Richard AndersonPanel Toggle

PhD in History, Princeton University
View all stories by Richard Anderson »

Teal ArcadiPanel Toggle

PhD in History, Princeton University
View all stories by Teal Arcadi »

Megan ArmknechtPanel Toggle

PhD in History, Princeton University
View all stories by Megan Armknecht »

April C. ArmstrongPanel Toggle

Special Collections Assistant, Princeton University Archives

April C. Armstrong earned her Ph.D. in Religion with a concentration in Religion in the Americas from Princeton University in 2014. Since 2014, she has been responsible for managing social media and blogs along with other work in public services as a Special Collections Assistant at Seeley G. Mudd Manuscript Library, part of the Princeton University Library's Department of Rare Books and Special Collections and the repository for the Princeton University Archives.

View all stories by April C. Armstrong »

Rina AzumiPanel Toggle

Class of 2016, Princeton University
View all stories by Rina Azumi »

Thomas BalcerskiPanel Toggle

Assistant Professor, Eastern Connecticut State University

Thomas J. Balcerski is assistant professor of history at Eastern Connecticut State University. A native of New Jersey, he is the author of “‘Under These Classic Shades Together’: Intimate Male Friendships at the Antebellum College of New Jersey,” which was awarded the Robert G. Crist Prize Pennsylvania History Prize for the best article by a graduate student. He is currently working on a book project titled “Siamese Twins: The Intimate World of James Buchanan and William Rufus King.”

View all stories by Thomas Balcerski »

Annabel BarryPanel Toggle

Class of 2019

Annabel Barry is a past winner of the Class of 1859 Prize.

View all stories by Annabel Barry »

Suzanne Geissler BowlesPanel Toggle

Professor of History Emerita, William Paterson University

Suzanne Geissler Bowles received a Ph.D. in History from the Maxwell School of Citizenship and Public Affairs at Syracuse University. She is Professor of History Emerita at William Paterson University, Wayne, NJ. She is the author of Jonathan Edwards to Aaron Burr, Jr.: From the Great Awakening to Democratic Politics and is currently at work on a book about Aaron Burr’s anti-slavery activities.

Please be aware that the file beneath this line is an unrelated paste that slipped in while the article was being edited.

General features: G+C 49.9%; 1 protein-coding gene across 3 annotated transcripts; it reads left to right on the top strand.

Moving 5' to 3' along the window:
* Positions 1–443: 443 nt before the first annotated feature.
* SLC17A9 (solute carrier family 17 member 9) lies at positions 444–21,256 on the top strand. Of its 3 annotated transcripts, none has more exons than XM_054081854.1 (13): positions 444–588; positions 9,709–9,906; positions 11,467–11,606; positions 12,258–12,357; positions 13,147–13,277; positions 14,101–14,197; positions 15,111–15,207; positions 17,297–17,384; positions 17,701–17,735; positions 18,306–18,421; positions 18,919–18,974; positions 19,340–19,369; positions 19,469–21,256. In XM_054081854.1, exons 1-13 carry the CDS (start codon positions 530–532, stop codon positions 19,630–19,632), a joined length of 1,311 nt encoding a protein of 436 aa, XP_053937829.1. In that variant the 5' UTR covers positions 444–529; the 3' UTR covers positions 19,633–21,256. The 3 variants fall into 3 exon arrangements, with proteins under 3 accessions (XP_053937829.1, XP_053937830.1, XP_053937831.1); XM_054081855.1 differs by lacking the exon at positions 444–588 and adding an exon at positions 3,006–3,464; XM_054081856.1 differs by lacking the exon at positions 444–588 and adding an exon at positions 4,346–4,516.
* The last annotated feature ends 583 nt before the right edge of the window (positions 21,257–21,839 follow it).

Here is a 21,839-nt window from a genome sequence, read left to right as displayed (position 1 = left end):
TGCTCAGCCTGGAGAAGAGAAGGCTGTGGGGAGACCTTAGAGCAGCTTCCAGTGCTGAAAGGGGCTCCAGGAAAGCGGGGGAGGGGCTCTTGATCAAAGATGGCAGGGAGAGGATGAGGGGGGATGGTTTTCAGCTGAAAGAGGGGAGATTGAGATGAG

View all stories by Suzanne Geissler Bowles »

Lolita Buckner InnissPanel Toggle

Professor, Southern Methodist University Dedman School of Law

Dr. Lolita Buckner Inniss is a professor at Southern Methodist University Dedman School of Law. She received her undergraduate degree from Princeton and her J.D. from UCLA. She also holds an LL.M. with Distinction and a Ph.D. in Law from Osgoode Hall, York University in Canada.  Her research addresses historic, geographic, and visual norms of law, especially in the context of comparative equality, race and gender.

View all stories by Lolita Buckner Inniss »

Sherri BurrPanel Toggle


Sherri Burr, a Woodrow Wilson School of Public and International Affairs graduate (*1988), also obtained degrees from Mount Holyoke College and the Yale Law School. In 1988, she joined the faculty of the University of New Mexico School of Law. She retired as the Dickason Chair in Law Emerita to become a full-time author. Her 27th book, Complicated Lives: Free Blacks in Virginia, 1619-1865, was published in 2019 by Carolina Academic Press. This web submission is adapted from Complicated Lives and her next book, Aaron Burr’s Family of Color. A descendant of John Pierre Burr, Sherri Burr serves as the Aaron Burr Association’s Third Vice-President.

View all stories by Sherri Burr »

Alfred L. BushPanel Toggle